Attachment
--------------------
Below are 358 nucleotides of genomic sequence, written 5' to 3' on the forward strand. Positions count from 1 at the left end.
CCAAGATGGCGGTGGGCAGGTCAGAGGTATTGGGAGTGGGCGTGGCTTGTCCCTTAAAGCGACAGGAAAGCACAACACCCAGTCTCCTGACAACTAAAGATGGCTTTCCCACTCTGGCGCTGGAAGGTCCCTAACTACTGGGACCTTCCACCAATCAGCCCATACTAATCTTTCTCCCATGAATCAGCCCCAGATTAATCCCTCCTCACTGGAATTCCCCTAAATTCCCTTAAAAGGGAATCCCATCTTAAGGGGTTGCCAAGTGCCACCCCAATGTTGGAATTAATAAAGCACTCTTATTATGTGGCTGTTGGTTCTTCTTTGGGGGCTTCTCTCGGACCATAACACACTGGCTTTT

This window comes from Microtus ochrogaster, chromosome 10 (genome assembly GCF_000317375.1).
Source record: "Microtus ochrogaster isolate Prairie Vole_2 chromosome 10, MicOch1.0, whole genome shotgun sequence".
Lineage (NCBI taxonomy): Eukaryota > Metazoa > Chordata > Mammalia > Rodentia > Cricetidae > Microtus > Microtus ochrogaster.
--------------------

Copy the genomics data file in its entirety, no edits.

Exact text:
Below are 358 nucleotides of genomic sequence, written 5' to 3' on the forward strand. Positions count from 1 at the left end.
CCAAGATGGCGGTGGGCAGGTCAGAGGTATTGGGAGTGGGCGTGGCTTGTCCCTTAAAGCGACAGGAAAGCACAACACCCAGTCTCCTGACAACTAAAGATGGCTTTCCCACTCTGGCGCTGGAAGGTCCCTAACTACTGGGACCTTCCACCAATCAGCCCATACTAATCTTTCTCCCATGAATCAGCCCCAGATTAATCCCTCCTCACTGGAATTCCCCTAAATTCCCTTAAAAGGGAATCCCATCTTAAGGGGTTGCCAAGTGCCACCCCAATGTTGGAATTAATAAAGCACTCTTATTATGTGGCTGTTGGTTCTTCTTTGGGGGCTTCTCTCGGACCATAACACACTGGCTTTT

This window comes from Microtus ochrogaster, chromosome 10 (genome assembly GCF_000317375.1).
Source record: "Microtus ochrogaster isolate Prairie Vole_2 chromosome 10, MicOch1.0, whole genome shotgun sequence".
Lineage (NCBI taxonomy): Eukaryota > Metazoa > Chordata > Mammalia > Rodentia > Cricetidae > Microtus > Microtus ochrogaster.